Marx argued that human labour was integral to an individual’s sense of identity and the wider culture of a society.
In the Economic and Philosophical Manuscripts Marx argued that it was work, or consciously transforming nature, which distinguished humans from animals, and it was through the creative process of work that man came to recognised himself as human.
For Marx the ideal-state of society was one in which individuals freely organised themselves into groups and collectively engaged in work, intentionally and consciously using their labour power to meet their own physical and aesthetic needs.
In fact for Marx, the origins of culture lie in the capacity of men to collectively organise and consciously produce things, especially those things which are over and above what individuals need to survive.
The material conditions and social relations of a society shape culture to an extent – in Marx’s view there is an ideal state he calls communism which is where there is no private property and under these material conditions man is the most free to use his labour power to express his humanity to its fullest extent.
Under such ‘ideal conditions’ the cultures which emerge are (in my interpretation of Marx) just spontaneous human cultures, as ‘good’ as it gets.
However under the unequal material conditions of class stratified societies, it is the culture of elite class which emerges as the dominant one which in turn becomes a tool to oppress the minority who live in a state of unfreedom and false consciousness.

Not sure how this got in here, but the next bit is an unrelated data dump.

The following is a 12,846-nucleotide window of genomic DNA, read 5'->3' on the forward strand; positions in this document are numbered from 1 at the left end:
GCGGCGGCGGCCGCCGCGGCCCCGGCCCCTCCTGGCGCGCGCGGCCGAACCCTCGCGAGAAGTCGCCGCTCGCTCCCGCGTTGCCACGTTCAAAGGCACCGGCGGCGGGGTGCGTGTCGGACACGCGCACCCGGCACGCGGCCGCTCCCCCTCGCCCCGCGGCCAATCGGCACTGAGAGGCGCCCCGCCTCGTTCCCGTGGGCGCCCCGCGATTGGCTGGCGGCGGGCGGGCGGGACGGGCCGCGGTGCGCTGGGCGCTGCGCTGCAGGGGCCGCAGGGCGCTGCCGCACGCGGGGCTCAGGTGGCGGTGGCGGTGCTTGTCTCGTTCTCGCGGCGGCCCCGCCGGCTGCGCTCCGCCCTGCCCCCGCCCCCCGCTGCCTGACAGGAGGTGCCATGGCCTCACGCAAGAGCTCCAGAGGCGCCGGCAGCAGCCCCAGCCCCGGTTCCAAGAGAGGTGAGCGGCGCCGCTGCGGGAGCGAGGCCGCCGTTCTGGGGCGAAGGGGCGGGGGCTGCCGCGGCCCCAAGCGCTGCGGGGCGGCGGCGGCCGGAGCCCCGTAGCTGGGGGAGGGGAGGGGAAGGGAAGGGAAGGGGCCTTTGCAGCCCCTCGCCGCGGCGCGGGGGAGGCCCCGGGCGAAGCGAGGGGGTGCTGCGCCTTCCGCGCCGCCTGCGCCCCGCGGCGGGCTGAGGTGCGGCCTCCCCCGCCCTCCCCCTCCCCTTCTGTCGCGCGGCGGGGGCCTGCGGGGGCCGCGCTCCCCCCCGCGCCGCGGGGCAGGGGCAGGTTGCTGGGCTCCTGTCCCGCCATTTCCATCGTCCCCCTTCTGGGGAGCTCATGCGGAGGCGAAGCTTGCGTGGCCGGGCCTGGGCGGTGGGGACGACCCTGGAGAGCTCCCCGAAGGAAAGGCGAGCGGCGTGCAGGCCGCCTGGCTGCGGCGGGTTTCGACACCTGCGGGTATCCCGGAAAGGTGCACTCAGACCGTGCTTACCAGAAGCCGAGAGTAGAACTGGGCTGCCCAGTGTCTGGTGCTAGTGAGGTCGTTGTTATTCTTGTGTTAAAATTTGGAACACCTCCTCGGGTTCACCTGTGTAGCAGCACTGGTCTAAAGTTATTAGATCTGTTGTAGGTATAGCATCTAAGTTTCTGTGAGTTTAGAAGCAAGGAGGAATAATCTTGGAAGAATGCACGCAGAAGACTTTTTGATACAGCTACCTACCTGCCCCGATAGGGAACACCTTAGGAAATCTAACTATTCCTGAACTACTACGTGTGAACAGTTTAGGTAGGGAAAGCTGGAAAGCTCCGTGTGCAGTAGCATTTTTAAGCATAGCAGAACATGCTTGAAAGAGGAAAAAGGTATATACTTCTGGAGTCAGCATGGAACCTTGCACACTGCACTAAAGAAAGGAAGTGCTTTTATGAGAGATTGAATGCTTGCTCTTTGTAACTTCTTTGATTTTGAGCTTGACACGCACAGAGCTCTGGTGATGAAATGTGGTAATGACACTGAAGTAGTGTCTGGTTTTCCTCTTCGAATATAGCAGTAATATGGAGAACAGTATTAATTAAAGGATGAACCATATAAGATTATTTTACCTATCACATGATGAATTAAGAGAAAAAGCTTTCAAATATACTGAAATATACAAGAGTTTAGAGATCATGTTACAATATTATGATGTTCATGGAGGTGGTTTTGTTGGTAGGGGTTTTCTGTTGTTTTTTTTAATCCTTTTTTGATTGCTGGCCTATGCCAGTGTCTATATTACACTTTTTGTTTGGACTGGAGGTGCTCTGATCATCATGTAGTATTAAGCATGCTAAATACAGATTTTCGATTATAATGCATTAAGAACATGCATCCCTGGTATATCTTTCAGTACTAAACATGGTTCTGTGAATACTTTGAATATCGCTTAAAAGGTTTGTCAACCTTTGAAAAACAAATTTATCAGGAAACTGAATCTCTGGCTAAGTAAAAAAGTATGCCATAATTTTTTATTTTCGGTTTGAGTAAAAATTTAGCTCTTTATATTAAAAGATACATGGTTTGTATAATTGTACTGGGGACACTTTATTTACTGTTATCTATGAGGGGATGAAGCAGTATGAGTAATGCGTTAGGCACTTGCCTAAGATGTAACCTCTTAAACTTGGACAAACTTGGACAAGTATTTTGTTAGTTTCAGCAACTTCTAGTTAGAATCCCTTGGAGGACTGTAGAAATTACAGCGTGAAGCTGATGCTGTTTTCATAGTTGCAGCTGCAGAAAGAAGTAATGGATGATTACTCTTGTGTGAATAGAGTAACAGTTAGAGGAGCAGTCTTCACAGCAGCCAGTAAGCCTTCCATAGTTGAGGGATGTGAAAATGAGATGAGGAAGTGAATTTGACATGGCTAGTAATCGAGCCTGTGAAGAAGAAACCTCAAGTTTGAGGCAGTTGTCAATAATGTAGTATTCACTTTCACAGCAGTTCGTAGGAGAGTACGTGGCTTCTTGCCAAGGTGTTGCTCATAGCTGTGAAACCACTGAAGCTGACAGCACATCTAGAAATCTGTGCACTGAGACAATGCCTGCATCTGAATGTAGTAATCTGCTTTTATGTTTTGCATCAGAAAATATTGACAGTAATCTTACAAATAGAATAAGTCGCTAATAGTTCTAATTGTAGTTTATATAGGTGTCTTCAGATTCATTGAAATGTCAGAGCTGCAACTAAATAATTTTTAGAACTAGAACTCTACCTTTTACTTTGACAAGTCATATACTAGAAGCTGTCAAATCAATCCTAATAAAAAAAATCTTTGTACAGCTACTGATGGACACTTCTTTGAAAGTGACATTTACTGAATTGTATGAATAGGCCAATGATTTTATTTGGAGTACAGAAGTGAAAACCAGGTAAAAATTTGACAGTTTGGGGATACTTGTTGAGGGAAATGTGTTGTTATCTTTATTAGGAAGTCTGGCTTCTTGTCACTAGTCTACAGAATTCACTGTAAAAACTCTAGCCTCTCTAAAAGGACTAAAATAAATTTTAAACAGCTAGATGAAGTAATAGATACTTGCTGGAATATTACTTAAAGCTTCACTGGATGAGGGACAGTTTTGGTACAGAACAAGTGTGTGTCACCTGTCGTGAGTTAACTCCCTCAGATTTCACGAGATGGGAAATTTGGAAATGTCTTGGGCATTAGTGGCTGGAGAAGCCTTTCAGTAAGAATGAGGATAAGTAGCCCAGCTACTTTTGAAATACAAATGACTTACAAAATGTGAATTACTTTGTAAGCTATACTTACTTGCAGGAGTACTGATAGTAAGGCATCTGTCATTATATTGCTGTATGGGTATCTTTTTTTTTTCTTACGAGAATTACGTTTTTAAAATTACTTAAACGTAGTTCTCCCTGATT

Alienation and Culture
According to Marx, the ideal-state for humanity is that they live in social conditions which allow them the freedom to fulfil their material needs and aesthetic desires through the creative process of creating things using their imagination.
However, historically the emergence of the concept of Private Property and the accumulation of this property by a few gave rise to Capitalism. Under capitalism a handful of people own and control the means of production which means the majority do not own them which thus means the masses cease to exist in a state of freedom.
Under capitalism the majority lose their freedom to organise their own labour, instead they end up having to work for those who own the means of production, in places such as factories, in order to survive, and they thus lose control over their creative-productive process, and also their very sense of humanity and culture. It was this condition which Marx referred to as Alienation.
So for Marx, the ideal state is that human culture emerges through the individuals freely engaging in productive activities, but the emergence of Private Property and Capitalist inequalities distorts this process, alienating the masses because they are no longer free to organise create their own cultures through their own productive processes.
Culture as Ruling Class Ideology
Marx argued that in class-stratified societies the dominant culture came from the ruling class…..